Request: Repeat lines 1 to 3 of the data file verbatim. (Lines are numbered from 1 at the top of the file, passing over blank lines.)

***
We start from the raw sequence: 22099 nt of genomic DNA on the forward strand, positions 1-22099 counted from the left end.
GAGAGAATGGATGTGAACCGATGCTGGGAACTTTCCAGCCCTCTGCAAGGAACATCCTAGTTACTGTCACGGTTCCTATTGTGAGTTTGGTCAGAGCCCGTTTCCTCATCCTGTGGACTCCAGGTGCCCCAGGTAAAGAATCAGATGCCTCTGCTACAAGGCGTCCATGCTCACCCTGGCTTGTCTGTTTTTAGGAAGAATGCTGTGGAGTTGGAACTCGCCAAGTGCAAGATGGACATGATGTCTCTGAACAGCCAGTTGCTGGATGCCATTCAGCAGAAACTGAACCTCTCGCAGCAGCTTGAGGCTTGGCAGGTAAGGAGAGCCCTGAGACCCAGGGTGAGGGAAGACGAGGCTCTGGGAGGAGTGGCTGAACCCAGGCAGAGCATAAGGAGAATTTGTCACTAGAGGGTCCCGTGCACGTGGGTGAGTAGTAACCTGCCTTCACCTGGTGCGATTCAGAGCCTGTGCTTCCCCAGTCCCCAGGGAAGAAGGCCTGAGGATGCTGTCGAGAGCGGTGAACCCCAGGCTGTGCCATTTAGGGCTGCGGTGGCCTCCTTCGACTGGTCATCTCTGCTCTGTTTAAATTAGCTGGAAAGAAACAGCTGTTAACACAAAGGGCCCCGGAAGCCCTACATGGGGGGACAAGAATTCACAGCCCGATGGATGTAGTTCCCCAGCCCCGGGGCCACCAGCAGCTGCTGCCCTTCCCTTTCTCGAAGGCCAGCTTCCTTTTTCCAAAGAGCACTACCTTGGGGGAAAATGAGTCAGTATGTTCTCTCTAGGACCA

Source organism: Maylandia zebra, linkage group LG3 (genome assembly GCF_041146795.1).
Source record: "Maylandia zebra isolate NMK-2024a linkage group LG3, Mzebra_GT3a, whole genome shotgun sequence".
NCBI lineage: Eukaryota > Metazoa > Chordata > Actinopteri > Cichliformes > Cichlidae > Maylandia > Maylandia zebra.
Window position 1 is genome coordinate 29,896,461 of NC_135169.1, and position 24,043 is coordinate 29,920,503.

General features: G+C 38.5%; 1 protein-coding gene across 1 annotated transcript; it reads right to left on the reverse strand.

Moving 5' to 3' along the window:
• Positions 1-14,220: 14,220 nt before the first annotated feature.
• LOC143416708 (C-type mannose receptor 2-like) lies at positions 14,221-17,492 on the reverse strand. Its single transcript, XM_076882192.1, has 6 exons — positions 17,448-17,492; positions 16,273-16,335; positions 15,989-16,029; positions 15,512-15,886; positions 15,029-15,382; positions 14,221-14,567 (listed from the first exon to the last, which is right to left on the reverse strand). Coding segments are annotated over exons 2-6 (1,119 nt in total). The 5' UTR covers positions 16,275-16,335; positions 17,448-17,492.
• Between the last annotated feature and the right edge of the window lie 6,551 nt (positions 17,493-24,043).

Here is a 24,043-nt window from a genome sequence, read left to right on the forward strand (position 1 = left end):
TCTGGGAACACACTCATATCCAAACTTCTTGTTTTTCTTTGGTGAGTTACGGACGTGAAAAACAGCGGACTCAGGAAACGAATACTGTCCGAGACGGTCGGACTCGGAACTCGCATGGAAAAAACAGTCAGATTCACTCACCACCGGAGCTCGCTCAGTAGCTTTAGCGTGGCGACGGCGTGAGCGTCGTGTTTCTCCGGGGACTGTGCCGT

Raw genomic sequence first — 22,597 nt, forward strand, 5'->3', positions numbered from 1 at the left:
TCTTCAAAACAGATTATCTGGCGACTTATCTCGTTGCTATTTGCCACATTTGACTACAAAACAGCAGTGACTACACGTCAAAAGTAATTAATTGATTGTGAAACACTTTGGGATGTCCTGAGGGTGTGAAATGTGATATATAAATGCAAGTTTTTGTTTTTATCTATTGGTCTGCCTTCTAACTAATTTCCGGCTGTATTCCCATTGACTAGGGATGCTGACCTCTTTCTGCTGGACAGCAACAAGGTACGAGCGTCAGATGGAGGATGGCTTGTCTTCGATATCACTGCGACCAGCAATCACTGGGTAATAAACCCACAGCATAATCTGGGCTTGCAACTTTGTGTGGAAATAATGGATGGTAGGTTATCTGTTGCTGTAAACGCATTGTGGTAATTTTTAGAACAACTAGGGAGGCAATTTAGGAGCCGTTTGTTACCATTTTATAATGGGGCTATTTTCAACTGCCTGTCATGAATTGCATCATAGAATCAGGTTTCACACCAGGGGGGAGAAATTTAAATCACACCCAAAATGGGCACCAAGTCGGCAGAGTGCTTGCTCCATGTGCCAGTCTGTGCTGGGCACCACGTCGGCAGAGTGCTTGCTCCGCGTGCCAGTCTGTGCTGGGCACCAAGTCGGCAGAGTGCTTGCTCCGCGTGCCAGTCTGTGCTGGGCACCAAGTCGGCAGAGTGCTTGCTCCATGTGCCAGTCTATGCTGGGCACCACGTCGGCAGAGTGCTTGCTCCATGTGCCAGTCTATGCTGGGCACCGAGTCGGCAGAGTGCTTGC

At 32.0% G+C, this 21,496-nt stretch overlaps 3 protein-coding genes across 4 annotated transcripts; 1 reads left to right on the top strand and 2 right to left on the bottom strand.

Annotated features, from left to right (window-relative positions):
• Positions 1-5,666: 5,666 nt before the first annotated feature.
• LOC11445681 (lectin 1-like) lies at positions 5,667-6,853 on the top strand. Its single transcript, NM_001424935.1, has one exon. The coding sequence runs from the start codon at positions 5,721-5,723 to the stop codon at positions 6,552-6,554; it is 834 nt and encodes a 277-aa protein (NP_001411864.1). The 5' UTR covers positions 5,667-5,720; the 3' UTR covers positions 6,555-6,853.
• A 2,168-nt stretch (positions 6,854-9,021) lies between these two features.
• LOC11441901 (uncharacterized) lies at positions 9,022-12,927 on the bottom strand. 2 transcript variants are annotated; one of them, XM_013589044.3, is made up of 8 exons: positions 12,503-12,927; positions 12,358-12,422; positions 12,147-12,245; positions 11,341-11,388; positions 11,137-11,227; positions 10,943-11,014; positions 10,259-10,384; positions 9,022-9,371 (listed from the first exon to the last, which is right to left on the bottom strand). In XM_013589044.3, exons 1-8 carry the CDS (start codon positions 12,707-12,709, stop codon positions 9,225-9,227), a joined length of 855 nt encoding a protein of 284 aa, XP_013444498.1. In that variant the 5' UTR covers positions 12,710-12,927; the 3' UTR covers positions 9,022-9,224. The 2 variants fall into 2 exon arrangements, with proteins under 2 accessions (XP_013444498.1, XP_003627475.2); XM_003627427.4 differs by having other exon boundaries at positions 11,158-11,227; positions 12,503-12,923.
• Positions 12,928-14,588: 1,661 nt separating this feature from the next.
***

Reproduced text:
We start from the raw sequence: 22099 nt of genomic DNA on the forward strand, positions 1-22099 counted from the left end.
GAGAGAATGGATGTGAACCGATGCTGGGAACTTTCCAGCCCTCTGCAAGGAACATCCTAGTTACTGTCACGGTTCCTATTGTGAGTTTGGTCAGAGCCCGTTTCCTCATCCTGTGGACTCCAGGTGCCCCAGGTAAAGAATCAGATGCCTCTGCTACAAGGCGTCCATGCTCACCCTGGCTTGTCTGTTTTTAGGAAGAATGCTGTGGAGTTGGAACTCGCCAAGTGCAAGATGGACATGATGTCTCTGAACAGCCAGTTGCTGGATGCCATTCAGCAGAAACTGAACCTCTCGCAGCAGCTTGAGGCTTGGCAGGTAAGGAGAGCCCTGAGACCCAGGGTGAGGGAAGACGAGGCTCTGGGAGGAGTGGCTGAACCCAGGCAGAGCATAAGGAGAATTTGTCACTAGAGGGTCCCGTGCACGTGGGTGAGTAGTAACCTGCCTTCACCTGGTGCGATTCAGAGCCTGTGCTTCCCCAGTCCCCAGGGAAGAAGGCCTGAGGATGCTGTCGAGAGCGGTGAACCCCAGGCTGTGCCATTTAGGGCTGCGGTGGCCTCCTTCGACTGGTCATCTCTGCTCTGTTTAAATTAGCTGGAAAGAAACAGCTGTTAACACAAAGGGCCCCGGAAGCCCTACATGGGGGGACAAGAATTCACAGCCCGATGGATGTAGTTCCCCAGCCCCGGGGCCACCAGCAGCTGCTGCCCTTCCCTTTCTCGAAGGCCAGCTTCCTTTTTCCAAAGAGCACTACCTTGGGGGAAAATGAGTCAGTATGTTCTCTCTAGGACCA

Source organism: Maylandia zebra, linkage group LG3 (genome assembly GCF_041146795.1).